Founded in 1552, Barquisimeto is the fourth largest city in Venezuela, and one of the country’s oldest. The city sits on the edge of the Turbio River and has a moderate and pleasant climate. Along with old, Spanish-style buildings, newer modern and experimental designs have become a part of this city’s skyline. The highlight is the Barquisimeto Cathedral, which was completed in 1968. However over the years, a mix of architectural styles have made this city’s landscape unique and endlessly interesting. Barquisimeto is also said to have some of the most beautiful sunsets in the country. So find a romantic spot and enjoy the view.
Canaima is a tiny city, if you can even call it that. Located inside the UNESCO World Heritage site, Canaima National Park, the village mainly serves as an outpost for adventure seekers. From here, visitors can start out on their own hiking or backpacking trip, or hire a tour guide to help them navigate the huge national park. Undoubtedly, the most famous site is the breathtaking Angel Falls: the tallest waterfall in the world. But before you head out for your grand adventure, take in the sights immediately around Canaima. The Carrao river gently curves into the village, with the Laguna de Canaima forming at the base of a handful of small waterfalls. All of this is easily viewable from many of the lodges and camping spots in the town.
Caracas is the capital of Venezuela and is a bustling metropolitan city. It has had some unfortunate bad publicity due to rising crime rates, but don’t let that scare you. With solid research and some savvy street smarts, the city can be safely visited. Even hiring a touring company and going as part of a group may be a good idea. Safety in numbers. But for those willing to look past the potential risks, Caracas is a wealth of history, art, and culture. Geographically, the city rests at the base of a majestic mountain range that sets a stunning backdrop. The Avila mountains are an excellent hiking destination for those wanting to get a bird’s-eye view of the city. For travelers looking for a city experience, there are numerous museums, historical sites, restaurants, and even a zoo.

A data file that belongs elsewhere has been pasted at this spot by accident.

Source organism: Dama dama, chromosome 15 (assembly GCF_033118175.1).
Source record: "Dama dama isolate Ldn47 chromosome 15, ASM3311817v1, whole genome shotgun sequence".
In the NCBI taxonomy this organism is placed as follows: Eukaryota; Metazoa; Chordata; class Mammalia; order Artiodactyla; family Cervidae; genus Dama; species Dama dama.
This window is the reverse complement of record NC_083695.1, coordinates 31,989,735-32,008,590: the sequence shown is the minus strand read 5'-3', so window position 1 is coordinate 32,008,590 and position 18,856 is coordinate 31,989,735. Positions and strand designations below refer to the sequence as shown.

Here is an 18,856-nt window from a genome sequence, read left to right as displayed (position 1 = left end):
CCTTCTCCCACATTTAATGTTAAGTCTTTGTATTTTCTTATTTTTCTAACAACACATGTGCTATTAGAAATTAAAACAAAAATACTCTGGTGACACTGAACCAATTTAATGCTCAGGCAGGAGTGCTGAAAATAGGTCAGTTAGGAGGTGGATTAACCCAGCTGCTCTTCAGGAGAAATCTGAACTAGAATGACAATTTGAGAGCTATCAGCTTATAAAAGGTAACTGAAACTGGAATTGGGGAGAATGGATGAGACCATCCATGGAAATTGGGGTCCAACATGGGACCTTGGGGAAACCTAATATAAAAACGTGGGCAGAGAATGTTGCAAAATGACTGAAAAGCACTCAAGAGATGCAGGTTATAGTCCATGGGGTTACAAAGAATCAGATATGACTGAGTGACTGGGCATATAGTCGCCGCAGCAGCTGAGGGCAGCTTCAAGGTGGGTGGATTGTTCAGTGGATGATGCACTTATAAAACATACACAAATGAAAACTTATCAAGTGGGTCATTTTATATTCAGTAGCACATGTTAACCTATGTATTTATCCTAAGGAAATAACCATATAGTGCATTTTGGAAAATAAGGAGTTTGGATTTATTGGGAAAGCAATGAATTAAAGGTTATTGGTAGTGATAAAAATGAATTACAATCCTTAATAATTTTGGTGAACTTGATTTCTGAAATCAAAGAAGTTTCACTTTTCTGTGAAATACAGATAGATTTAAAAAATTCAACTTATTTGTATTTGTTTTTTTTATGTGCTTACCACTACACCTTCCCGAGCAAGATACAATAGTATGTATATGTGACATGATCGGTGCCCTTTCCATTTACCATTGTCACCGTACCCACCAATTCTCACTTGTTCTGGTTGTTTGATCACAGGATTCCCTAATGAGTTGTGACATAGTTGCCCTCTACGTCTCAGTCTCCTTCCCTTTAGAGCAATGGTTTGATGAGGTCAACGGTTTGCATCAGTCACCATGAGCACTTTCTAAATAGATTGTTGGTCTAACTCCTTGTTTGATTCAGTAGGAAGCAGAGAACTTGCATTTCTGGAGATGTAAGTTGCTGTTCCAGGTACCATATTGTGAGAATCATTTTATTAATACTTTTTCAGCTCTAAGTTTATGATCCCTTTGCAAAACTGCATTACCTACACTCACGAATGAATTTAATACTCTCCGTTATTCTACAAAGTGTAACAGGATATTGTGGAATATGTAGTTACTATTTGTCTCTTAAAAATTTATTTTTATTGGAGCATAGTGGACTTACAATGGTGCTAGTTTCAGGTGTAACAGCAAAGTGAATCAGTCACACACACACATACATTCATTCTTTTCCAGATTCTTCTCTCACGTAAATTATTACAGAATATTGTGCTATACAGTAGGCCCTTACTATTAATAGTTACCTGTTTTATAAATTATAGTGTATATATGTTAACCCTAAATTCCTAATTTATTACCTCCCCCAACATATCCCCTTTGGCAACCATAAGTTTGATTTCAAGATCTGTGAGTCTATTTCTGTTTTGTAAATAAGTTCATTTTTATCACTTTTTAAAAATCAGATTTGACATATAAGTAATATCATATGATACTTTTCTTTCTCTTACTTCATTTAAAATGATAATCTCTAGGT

The Caribbean Sea is said to be one of the most beautiful in the entire world. Tourists flock to its many islands for holidays and relaxation. Venezuela’s Carupano city is situated in the far north of the country, right on the water. This makes for access to amazing beaches and unbelievable vistas. The city itself is moderately sized, with under 150,000 people. Historically, Carupano’s port was important for the exportation of coffee and cocoa products. If you’re planning a trip, the best time of the year may be the month of February. The temperature will be perfect, and Carupano has one of the best Carnival celebrations in the country. So book a ticket and party in the sun.
Another UNESCO World Heritage site on this list, Coro was actually once the capital of Venezuela. What makes this town really beautiful is the architecture that has been preserved since its colonial days. Brightly colored buildings with high detailing feature an Andalusian Spanish style. Many of these buildings are churches or other mission buildings and can be toured or visited by the public. Immediately north of the city, the Paraguana Peninsula is connected by the Medanos Isthmus – a small strip of land that has such an unique geography that smooth sand dunes have formed. The area is the only desert in the entire country, and the dunes can easily be seen from the road driving out of Coro.